[Editor’s Note: If anyone had any doubts at who the ANC and it’s government in South Africa serves, it should be clear not that it is not the working class: English, Bohr, or Black. This rail-roading of striking miners makes that clear, and complacency of union labor aristocracy makes that even clearer.]
Miners face murder rap by Amukelani Chauke
In a bizarre twist, the National Prosecuting Authority has charged the 259 arrested Marikana miners with the murder of their 34 colleagues, shot dead by the police.
Frank Lesenyego, the NPA’s regional spokesman, yesterday confirmed that the miners had been charged with murder and not public violence as previously stated.
Asked to clarify the confusion – after police commissioner Riah Phiyega had earlier confirmed that the miners died after police shot at them with live ammunition – Lesenyego said: “It’s technical but, in legal [terms], when people attack or confront [the police] and a shooting takes place which results in fatalities … suspects arrested, irrespective of whether they shot police members or the police shot them, are charged with murder.”
On August 16, police shot dead 34 striking mineworkers at Lonmin’s Marikana mine in North West.
On the same day, the 259 workers were arrested for public violence. Another 78 were admitted to hospital.
The 259 miners appeared in Garankuwa Magistrate’s Court last week. The hearing was postponed to Monday to allow for further investigations.
The group returned to court on Monday and yesterday the hearing was postponed again because of a power failure. It has now also emerged that the police are investigating all cases of murder since August 12 when the illegal strike started.
The strike has led to a total of 44 deaths at the mine, including those of two policemen and two security guards.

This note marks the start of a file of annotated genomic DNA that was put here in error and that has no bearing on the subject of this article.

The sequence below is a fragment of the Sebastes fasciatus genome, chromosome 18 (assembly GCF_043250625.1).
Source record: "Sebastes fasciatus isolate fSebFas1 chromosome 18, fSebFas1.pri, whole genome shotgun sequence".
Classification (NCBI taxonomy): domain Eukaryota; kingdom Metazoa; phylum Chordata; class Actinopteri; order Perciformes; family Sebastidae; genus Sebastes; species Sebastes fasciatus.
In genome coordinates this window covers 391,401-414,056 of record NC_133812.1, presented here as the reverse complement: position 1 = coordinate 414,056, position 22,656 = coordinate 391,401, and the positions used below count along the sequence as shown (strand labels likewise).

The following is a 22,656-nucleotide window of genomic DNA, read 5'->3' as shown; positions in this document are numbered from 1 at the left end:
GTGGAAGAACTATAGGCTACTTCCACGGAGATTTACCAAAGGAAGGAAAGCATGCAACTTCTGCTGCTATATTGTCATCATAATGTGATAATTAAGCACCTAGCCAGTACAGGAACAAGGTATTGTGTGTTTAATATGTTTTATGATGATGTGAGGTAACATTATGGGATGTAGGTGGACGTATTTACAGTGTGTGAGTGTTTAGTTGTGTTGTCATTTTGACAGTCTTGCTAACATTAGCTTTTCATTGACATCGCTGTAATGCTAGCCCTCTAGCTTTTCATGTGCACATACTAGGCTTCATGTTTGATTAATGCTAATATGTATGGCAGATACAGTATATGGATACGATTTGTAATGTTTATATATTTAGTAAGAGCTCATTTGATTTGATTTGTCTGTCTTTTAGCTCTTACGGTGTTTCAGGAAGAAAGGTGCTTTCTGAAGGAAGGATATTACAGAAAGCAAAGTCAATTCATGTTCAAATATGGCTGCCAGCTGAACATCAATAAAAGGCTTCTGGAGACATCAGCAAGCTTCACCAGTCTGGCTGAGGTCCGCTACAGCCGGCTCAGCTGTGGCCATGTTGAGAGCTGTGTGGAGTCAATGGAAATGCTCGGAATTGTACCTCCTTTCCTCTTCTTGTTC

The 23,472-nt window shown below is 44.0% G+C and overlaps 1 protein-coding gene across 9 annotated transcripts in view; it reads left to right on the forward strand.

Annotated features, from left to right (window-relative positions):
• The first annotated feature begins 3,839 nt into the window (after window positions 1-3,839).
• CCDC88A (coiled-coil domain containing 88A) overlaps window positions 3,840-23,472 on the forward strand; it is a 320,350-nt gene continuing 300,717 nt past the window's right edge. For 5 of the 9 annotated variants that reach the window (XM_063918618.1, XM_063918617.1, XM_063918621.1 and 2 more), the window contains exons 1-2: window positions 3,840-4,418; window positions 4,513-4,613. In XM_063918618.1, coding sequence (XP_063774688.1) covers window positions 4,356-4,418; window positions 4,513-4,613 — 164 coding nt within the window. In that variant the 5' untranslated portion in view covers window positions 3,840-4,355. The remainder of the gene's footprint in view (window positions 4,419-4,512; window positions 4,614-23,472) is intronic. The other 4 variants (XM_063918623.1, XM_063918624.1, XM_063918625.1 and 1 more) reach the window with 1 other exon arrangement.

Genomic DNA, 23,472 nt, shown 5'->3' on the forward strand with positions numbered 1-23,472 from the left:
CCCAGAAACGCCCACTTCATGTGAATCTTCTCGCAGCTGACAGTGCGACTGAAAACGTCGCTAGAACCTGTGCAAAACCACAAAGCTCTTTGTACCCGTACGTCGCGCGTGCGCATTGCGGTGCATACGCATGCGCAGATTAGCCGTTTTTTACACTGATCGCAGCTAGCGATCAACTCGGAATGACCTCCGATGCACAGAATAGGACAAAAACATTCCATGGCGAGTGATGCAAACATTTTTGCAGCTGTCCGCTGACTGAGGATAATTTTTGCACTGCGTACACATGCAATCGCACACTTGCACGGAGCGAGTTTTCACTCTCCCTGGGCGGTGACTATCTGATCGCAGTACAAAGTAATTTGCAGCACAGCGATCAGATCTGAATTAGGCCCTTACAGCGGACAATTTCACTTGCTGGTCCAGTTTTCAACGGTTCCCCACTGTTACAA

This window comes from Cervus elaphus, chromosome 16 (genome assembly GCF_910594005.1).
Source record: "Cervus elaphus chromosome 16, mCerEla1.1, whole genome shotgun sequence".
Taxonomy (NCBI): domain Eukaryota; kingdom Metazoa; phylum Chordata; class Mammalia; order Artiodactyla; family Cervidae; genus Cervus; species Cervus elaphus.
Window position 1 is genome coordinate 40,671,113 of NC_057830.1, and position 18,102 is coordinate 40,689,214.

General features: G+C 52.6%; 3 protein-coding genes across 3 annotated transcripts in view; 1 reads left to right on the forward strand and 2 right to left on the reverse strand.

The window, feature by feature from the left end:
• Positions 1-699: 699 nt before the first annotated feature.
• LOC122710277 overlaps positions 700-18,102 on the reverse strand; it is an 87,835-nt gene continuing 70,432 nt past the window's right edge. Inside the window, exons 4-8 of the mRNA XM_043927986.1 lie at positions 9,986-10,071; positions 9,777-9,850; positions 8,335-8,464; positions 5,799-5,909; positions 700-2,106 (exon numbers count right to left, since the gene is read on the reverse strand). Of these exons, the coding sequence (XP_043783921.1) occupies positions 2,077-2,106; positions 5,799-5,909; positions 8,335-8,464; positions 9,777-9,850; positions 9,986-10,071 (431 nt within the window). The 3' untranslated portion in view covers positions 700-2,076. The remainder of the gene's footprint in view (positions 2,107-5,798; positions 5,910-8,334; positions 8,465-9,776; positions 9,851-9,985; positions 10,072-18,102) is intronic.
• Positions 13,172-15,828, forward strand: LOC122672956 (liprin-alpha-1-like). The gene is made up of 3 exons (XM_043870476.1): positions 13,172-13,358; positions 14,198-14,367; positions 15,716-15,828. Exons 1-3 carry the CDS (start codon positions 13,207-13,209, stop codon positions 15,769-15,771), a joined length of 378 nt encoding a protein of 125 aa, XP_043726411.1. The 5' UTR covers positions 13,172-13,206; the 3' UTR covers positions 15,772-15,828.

On Monday, Brigadier Gideon van Zyl, head of detectives in North West, told the court that because of several disruptions to the investigation – including the memorial service that was held for the slain miners last week – the police were unable to finalise the verification of the miners’ residential addresses.
Prosecutor Nigel Carpenter said it was crucial that all addresses be verified before the miners are released because not doing so could lead to miners walking free as the police would not know their whereabouts.
Carpenter also argued that, because “weapons were stolen but not recovered” during the strike, evidence could be lost.
Police are also investigating the murders of the 10 people killed before the massacre but Van Zyl said the 259 miners were not being charged with those murders.
Today, the lawyers defending the miners, led by advocates Lesego Mmusi and Dali Mpofu, are expected to oppose any further postponements, and to ask the court to revoke the murder charges against the miners.
Following reports of intimidation at the mine since the weekend, Lonmin has reported that only 8% of its workforce had reported for duty yesterday.